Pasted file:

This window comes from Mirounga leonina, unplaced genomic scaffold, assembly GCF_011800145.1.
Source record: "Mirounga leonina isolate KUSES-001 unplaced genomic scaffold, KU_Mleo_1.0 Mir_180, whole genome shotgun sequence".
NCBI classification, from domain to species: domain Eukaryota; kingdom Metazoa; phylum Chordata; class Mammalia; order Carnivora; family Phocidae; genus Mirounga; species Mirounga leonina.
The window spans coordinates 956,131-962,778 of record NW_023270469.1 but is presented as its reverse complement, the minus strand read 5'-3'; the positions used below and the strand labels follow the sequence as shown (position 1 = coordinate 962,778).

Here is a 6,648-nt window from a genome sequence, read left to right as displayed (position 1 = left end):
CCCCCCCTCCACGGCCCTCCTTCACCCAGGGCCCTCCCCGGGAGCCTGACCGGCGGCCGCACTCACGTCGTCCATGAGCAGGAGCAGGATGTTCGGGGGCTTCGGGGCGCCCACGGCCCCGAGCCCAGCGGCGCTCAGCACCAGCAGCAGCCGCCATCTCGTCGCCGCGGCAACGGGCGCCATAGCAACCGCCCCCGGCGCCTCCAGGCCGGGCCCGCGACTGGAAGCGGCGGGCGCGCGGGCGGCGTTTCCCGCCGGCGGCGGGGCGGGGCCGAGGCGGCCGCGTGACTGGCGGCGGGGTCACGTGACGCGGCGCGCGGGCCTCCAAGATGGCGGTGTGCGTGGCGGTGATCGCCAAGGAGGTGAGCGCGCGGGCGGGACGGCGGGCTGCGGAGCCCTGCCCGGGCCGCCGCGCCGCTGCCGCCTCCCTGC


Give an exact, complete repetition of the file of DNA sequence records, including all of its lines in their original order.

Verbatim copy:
This window comes from Mirounga leonina, unplaced genomic scaffold, assembly GCF_011800145.1.
Source record: "Mirounga leonina isolate KUSES-001 unplaced genomic scaffold, KU_Mleo_1.0 Mir_180, whole genome shotgun sequence".
NCBI classification, from domain to species: domain Eukaryota; kingdom Metazoa; phylum Chordata; class Mammalia; order Carnivora; family Phocidae; genus Mirounga; species Mirounga leonina.
The window spans coordinates 956,131-962,778 of record NW_023270469.1 but is presented as its reverse complement, the minus strand read 5'-3'; the positions used below and the strand labels follow the sequence as shown (position 1 = coordinate 962,778).

Here is a 6,648-nt window from a genome sequence, read left to right as displayed (position 1 = left end):
CCCCCCCTCCACGGCCCTCCTTCACCCAGGGCCCTCCCCGGGAGCCTGACCGGCGGCCGCACTCACGTCGTCCATGAGCAGGAGCAGGATGTTCGGGGGCTTCGGGGCGCCCACGGCCCCGAGCCCAGCGGCGCTCAGCACCAGCAGCAGCCGCCATCTCGTCGCCGCGGCAACGGGCGCCATAGCAACCGCCCCCGGCGCCTCCAGGCCGGGCCCGCGACTGGAAGCGGCGGGCGCGCGGGCGGCGTTTCCCGCCGGCGGCGGGGCGGGGCCGAGGCGGCCGCGTGACTGGCGGCGGGGTCACGTGACGCGGCGCGCGGGCCTCCAAGATGGCGGTGTGCGTGGCGGTGATCGCCAAGGAGGTGAGCGCGCGGGCGGGACGGCGGGCTGCGGAGCCCTGCCCGGGCCGCCGCGCCGCTGCCGCCTCCCTGC